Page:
The Hunger Games: The Ballad of Songbirds and Snakes Review

We Know What We’re In For

We’ve come to expect certain things when we watch a Hunger Games movie. Adapted from Suzanne Collins’ trilogy for young adults, they’re full of commentary-via-metaphor on class, politics, war, propaganda, and the inherent violence of the entertainment industry. The conflicts in The Hunger Games are won not with true combat, but with deceit and manipulation. Director Francis Lawrence returns to the franchise for its newest installment, The Hunger Games: The Ballad of Songbirds and Snakes (based on Collins’ 2020 book), a prequel that has all the potent ingredients of the previous films and then some, making for an enjoyable yet thin adaptation that needs much more time to make its complex story truly compelling.

We’re treated to a short prologue set in “The Dark Days” immediately after the Districts’ war with the Capitol. The megacity has been reduced to rubble and young Tigris and her little cousin Coriolanus Snow witness a man cutting off a corpse’s leg for meat. We fast-forward to the present, the eve of the 10th annual Hunger Games, a collective punishment to indicate in no uncertain terms the Capitol’s absolute mastery over the Districts. Coriolanus is close to graduating from his secondary school and attending a prestigious university, but not before his class is ordered to partner with the unfortunate child tributes of the Hunger Games in the event’s first mentorship program. For Coriolanus, the situation is desperate: The mentor of this year’s victor will receive a monetary prize that will allow Coriolanus to buy his grandmother and his cousin out of poverty.

The Hunger Games: The Ballad of Songbirds and Snakes Gallery

Deeper into the Contest

This new mandate is one of many changes to this year’s Games. Viewership is down – it’s implied that Capitol citizens no longer find much entertainment in watching kids violently kill each other. The mentors are told they must find ways to turn the Games into a real spectacle, something that will keep the people watching. (There’s that commentary on the entertainment industry again.) Coriolanus’ mentee Lucy Gray Baird (a vibrant Rachel Zegler), a traveling singer from District 12, seems hopeless at first, until her talent for showmanship proves she’s at least ready to make a lasting impression on the viewers at home. That, paired with Coriolanus’ sneaky self-serving streak and ability to ingratiate himself with real power players like magician-weatherman-host Lucretius “Lucky” Flickerman mad-scientist Games designer Dr. Volumnia Gaul, stack the odds in their favor.

Unraveling the Plot

There are wrinkles, of course. Coriolanus’ school friend Sejanus Plinth is District-born but blessed with a wealthy and well-connected father who was able to purchase his son a Capitol education. As such, he sympathizes with the citizens trapped in the Districts and with the rebel insurgents who are still at large on Capitol territory, and Coriolanus constantly has to keep him in check. And, naturally, Coriolanus and Lucy Gray begin to fall for each other, making it even more of an imperative for him to do anything to keep her alive.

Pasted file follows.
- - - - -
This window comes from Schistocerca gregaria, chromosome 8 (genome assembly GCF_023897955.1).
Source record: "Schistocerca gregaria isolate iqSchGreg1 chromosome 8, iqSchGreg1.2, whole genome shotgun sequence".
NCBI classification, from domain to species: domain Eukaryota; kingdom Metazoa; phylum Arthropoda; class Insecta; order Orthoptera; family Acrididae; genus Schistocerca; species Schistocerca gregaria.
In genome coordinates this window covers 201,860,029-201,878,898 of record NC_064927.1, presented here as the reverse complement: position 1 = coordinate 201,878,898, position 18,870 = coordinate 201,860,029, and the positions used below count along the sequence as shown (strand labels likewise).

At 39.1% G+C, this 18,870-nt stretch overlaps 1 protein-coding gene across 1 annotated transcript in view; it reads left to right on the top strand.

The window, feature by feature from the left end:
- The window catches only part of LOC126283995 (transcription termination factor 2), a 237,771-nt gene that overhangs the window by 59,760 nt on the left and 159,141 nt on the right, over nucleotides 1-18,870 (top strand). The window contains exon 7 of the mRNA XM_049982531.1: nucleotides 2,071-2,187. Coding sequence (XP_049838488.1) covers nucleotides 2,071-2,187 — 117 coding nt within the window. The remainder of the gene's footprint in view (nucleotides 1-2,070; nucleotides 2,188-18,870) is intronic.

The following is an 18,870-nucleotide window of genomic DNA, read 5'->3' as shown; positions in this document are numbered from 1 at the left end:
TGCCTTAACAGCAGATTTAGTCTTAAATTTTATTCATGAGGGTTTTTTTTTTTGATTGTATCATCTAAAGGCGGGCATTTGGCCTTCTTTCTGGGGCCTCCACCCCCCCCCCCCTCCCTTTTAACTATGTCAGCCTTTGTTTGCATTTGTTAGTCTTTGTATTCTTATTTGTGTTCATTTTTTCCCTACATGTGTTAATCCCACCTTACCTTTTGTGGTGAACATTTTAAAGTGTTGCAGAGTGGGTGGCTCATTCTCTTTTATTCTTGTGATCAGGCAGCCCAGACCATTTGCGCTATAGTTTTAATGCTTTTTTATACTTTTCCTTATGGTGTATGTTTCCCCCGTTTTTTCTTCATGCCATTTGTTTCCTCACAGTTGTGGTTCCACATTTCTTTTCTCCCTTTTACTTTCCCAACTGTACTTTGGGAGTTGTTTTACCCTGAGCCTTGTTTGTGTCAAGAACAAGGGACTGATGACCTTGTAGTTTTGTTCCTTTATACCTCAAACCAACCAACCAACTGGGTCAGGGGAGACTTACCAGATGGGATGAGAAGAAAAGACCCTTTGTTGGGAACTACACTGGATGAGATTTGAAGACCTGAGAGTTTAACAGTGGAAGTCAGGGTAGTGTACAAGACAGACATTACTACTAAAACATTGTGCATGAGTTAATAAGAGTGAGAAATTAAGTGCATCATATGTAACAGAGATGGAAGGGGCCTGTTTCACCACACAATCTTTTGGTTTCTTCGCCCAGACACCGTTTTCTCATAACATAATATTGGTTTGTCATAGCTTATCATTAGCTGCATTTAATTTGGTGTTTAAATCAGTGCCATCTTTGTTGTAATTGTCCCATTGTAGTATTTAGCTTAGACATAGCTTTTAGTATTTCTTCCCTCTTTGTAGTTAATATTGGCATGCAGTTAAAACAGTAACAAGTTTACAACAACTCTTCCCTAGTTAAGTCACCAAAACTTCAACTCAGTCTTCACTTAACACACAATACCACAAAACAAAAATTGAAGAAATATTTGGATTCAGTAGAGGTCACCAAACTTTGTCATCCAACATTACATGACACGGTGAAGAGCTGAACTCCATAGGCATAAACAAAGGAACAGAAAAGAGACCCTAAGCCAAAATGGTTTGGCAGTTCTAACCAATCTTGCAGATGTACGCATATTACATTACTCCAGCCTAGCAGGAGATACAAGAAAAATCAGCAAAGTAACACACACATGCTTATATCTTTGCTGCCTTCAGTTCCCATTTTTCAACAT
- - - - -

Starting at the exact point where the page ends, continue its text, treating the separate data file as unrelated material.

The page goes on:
It’s a good story, and a good setting for a prequel. But the density of its plot – it takes place over the course of one entire Hunger Games, plus its aftermath – made me wish it was either longer (it’s already pushing three hours) or split in half, as with the trilogy’s final book Mockingjay. Unlike Mockingjay, there is enough material here for two movies – The Ballad of Songbirds and Snakes doesn’t have enough time to depict the interplay of emotions and manipulations that make up Coriolanus and Lucy Gray’s relationship.

That fluctuating duality ought to be the driving force behind the action here. The audience should be asking themselves which, of any, character is truly genuine in their actions, or if everything is simply a means to an end. In Lucy Gray’s opening scene, she defiantly sings a local folk song on live TV and slips a snake down the back of an enemy’s dress, perhaps already aware that in order to win the Games, you have to put on a show. Coriolanus is constantly shown stepping aside from or actively participating in the downfalls of those he considers friends. And yet the movie never introduces the question of who is using who until the very end, when the outcome is inevitable. It treats Coriolanus’ slow yet steady descent as a heel-turn twist rather than the predetermined result of his circumstances and his personality, a shift that feels like a grand reveal instead of the tragedy that it is.

And the film is a tragedy, at its heart. Possibly for the first time, this Hunger Games movie really drives the point home that these are children killing children – the stripped-down empty sports hall sits in stark contrast to the flash and pomp of the terraformed environments of future arenas, with no beautiful scenery or eye-catching wildlife to distract from the brutal violence. The spectacle feels real, but the rest doesn’t add quite enough to put on a good show.